table.put('foo', {'f:foo\0bar': 'baz\0bak'})
data = table.row('foo')
assert data == {'f:foo': 'baz'}

table.put('bar', {'f:foo\\0bar': 'baz\00bak'})
data = table.row('foo')
assert data == {'f:foo\\0bar': 'baz\00bak'}

HappyBase compatibility

One goal of this library is to maintain compatibility with the APIs in HappyBase.

Check out __init__.py to understand which features of HappyBase I have not yet implemented.

In the future, I will force print warnings to stderr in the event a user uses an unimplemented feature.

Non-MapR Installation and Environment Variables Guide

I have not tested pychbase heavily on Cloudera. I couldn’t get it working on CDH5 due to a classpath issue with libhbase, and and while I was able to get it up and running with CDH4, some of the tests are failing. It seems to me that libhbase is not fully compatible outside of MapR.

export PYCHBASE_IS_MAPR=FALSE
export PYCHBASE_LIBJVM_DIR=/usr/lib/jvm/jre-1.7.0/lib/amd64/server
export PYCHBASE_INCLUDE_DIR=/home/matthew/libhbase/target/libhbase-1.0-SNAPSHOT/include
export PYCHBASE_LIBRARY_DIR=/home/matthew/libhbase/target/libhbase-1.0-SNAPSHOT/lib/native
virtualenv pychbase
cd pychbase
source bin/activate
pip install pychbase

# Or build it from source
git clone https://github.com/mkmoisen/pychbase.git
cd pychbase
python setup.py install

Please note that the following environment variables must be set in order to install pychbase correctly:

  • PYCHBASE_IS_MAPR
  • PYCHBASE_LIBJVM_DIR
  • PYCHBASE_INCLUDE_DIR
  • PYCHBASE_LIBRARY_DIR

PYCHBASE_IS_MAPR

This defaults to TRUE. IF you are using Cloudera/etc, make sure to:

export PYCHBASE_IS_MAPR=FALSE

PYCHBASE_LIBJVM_DIR

This is the directory that houses the libjvm.so file. Normally it is in either:

  • $JAVA_HOME/lib/amd64/server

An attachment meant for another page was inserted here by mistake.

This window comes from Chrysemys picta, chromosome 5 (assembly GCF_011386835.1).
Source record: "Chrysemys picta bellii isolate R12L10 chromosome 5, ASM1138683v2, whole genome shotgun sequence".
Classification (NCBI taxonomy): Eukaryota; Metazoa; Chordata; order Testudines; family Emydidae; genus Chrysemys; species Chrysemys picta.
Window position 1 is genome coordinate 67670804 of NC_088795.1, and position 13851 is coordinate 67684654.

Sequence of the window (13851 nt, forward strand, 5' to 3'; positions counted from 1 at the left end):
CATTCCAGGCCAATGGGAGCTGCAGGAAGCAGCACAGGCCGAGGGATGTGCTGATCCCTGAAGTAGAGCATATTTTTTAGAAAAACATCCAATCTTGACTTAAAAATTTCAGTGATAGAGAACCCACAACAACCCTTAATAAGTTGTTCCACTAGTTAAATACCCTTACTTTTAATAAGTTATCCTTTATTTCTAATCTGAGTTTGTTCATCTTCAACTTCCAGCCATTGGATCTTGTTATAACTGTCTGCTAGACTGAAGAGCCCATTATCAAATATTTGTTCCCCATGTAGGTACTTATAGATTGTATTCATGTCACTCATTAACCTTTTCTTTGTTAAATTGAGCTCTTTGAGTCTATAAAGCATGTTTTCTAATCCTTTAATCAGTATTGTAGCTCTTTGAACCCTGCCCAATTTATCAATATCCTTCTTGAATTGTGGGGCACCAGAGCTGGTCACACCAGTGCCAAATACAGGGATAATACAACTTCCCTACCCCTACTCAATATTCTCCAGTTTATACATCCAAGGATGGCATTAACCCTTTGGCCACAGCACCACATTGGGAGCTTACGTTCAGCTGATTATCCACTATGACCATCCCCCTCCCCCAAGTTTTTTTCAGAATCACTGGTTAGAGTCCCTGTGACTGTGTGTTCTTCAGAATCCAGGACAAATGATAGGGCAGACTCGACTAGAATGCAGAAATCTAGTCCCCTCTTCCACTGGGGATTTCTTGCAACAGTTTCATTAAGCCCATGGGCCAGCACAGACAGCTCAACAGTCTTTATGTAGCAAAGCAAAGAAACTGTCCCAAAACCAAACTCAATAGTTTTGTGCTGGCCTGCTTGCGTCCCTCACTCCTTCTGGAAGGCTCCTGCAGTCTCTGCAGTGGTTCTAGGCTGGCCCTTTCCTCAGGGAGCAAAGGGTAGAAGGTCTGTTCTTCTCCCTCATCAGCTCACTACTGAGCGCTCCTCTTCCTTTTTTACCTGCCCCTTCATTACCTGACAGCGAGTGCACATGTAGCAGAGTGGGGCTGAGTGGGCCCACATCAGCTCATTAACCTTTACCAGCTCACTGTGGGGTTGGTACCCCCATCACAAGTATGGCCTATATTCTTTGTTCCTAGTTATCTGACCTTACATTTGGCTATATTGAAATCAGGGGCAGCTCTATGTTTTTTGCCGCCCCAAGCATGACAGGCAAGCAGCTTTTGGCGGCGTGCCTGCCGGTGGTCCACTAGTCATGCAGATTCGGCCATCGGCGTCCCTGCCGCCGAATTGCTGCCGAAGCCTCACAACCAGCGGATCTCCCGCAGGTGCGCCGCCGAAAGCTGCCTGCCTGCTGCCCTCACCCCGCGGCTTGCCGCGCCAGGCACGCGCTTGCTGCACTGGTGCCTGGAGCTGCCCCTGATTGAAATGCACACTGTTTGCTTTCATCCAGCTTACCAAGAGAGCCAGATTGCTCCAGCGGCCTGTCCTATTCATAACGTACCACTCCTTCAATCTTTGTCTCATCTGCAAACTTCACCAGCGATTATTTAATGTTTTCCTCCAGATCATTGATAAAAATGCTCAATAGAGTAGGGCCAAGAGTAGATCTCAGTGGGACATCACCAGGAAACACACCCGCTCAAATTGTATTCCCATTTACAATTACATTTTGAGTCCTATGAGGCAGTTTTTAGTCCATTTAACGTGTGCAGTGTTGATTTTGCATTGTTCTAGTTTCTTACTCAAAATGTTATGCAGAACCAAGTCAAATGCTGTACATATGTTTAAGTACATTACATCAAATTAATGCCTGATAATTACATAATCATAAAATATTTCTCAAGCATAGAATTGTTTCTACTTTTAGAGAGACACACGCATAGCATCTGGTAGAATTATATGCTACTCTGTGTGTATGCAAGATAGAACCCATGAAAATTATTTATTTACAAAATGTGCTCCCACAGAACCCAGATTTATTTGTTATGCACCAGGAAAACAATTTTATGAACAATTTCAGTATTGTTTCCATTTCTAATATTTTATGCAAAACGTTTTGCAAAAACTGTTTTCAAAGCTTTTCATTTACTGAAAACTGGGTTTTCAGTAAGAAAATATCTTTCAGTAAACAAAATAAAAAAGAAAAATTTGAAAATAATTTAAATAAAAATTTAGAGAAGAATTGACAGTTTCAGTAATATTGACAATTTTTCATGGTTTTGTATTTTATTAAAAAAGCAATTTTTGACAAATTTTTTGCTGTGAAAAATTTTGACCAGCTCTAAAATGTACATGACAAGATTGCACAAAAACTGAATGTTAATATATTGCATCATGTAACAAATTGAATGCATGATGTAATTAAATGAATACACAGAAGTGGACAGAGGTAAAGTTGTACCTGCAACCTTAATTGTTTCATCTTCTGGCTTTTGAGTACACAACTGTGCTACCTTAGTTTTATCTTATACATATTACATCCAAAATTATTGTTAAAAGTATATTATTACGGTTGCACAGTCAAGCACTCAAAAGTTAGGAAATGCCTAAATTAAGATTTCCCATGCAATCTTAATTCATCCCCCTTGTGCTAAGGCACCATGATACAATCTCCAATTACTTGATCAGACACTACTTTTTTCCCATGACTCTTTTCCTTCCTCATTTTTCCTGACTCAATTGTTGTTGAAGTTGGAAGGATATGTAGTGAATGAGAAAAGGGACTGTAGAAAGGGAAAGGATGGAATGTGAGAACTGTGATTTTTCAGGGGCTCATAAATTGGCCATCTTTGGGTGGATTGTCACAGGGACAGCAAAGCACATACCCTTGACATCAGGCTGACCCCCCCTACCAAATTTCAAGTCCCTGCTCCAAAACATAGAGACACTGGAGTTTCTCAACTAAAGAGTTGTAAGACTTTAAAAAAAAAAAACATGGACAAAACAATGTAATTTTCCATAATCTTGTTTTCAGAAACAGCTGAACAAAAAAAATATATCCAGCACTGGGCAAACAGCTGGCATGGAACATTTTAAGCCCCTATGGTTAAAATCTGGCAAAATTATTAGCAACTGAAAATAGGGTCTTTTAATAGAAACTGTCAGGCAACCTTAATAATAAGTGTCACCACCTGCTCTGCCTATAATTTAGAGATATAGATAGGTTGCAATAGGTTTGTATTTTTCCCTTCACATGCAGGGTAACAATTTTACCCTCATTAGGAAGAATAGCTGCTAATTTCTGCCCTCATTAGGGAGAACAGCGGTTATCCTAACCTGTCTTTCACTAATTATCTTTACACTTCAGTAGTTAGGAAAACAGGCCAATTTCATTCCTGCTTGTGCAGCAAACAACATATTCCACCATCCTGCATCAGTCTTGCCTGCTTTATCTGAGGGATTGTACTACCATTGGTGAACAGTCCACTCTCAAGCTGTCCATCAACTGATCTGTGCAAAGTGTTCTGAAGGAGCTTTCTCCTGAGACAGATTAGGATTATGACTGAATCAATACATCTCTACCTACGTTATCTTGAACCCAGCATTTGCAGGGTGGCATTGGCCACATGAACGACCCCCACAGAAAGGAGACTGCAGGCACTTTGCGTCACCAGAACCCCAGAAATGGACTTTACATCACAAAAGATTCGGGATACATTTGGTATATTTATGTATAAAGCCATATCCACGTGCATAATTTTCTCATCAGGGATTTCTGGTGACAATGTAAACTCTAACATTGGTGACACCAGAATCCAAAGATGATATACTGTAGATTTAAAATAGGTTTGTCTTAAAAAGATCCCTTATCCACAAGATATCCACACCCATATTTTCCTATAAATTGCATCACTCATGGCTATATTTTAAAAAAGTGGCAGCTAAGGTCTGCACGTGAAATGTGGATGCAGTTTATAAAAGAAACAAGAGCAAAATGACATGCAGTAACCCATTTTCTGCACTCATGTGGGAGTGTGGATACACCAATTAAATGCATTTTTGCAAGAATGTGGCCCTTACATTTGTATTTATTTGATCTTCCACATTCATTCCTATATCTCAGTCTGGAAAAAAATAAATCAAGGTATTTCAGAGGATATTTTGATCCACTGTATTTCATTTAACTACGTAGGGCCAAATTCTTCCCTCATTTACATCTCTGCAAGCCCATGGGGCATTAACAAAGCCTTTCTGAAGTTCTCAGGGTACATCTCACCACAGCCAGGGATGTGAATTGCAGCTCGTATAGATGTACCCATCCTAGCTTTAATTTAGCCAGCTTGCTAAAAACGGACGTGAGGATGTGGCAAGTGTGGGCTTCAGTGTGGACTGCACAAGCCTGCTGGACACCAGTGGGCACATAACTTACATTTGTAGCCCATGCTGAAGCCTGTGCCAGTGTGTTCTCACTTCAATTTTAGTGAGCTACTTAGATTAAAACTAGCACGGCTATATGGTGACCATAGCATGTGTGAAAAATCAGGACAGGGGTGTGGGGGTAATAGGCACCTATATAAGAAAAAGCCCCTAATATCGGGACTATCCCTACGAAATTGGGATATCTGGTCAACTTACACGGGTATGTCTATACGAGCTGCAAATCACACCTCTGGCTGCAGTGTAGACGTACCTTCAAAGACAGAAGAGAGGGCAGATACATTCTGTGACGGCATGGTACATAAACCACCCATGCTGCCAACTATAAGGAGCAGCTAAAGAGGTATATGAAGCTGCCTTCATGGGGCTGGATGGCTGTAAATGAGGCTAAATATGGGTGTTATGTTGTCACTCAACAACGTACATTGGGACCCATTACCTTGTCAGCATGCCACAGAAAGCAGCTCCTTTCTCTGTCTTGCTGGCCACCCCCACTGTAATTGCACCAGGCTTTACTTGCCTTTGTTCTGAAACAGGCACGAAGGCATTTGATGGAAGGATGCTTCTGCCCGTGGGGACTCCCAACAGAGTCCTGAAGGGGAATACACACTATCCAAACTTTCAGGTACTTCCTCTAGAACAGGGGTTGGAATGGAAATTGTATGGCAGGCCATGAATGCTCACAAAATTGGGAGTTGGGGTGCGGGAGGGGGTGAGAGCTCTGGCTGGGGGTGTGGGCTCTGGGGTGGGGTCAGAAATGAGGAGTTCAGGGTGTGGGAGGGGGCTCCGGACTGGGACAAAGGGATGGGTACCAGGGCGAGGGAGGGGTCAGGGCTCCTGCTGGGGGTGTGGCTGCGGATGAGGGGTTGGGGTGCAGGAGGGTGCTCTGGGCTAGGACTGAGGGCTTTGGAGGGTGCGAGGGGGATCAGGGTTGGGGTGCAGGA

• $JAVA_HOME/jre/lib/amd64/server

If PYCHBASE_LIBJVM_DIR is not set, the installer will check if JAVA_HOME has been set, and then try each of the above directories. If JAVA_HOME is not set, it will attempt to default to /usr/lib/jvm/jre-1.7.0/.

Example:

export PYCHBASE_LIBJVM_DIR=/usr/lib/jvm/jre-1.7.0/lib/amd64/server

PYCHBASE_INCLUDE_DIR

This houses the /hbase/hbase.h and other libhbase C header files.

If PYCHBASE_IS_MAPR is true, this defaults to /opt/mapr/include.

For Non-MapR environments, this must be set or the installation will fail.

Example on Cloudera:

export PYCHBASE_INCLUDE_DIR=/home/matthew/libhbase/target/libhbase-1.0-SNAPSHOT/include

PYCHBASE_LIBRARY_DIR

This houses either the libMapRClient.so file on MapR environments, or the libhbase.so file on Non-MapR environments.

If PYCHBASE_IS_MAPR is true, this defaults to /opt/mapr/lib.

For Non-MapR environments, this must be set or the installation will fail.

Example on Cloudera:

export PYCHBASE_LIBRARY_DIR=/home/matthew/libhbase/target/libhbase-1.0-SNAPSHOT/lib/native

License

MIT

Release History

Release History

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0.1.1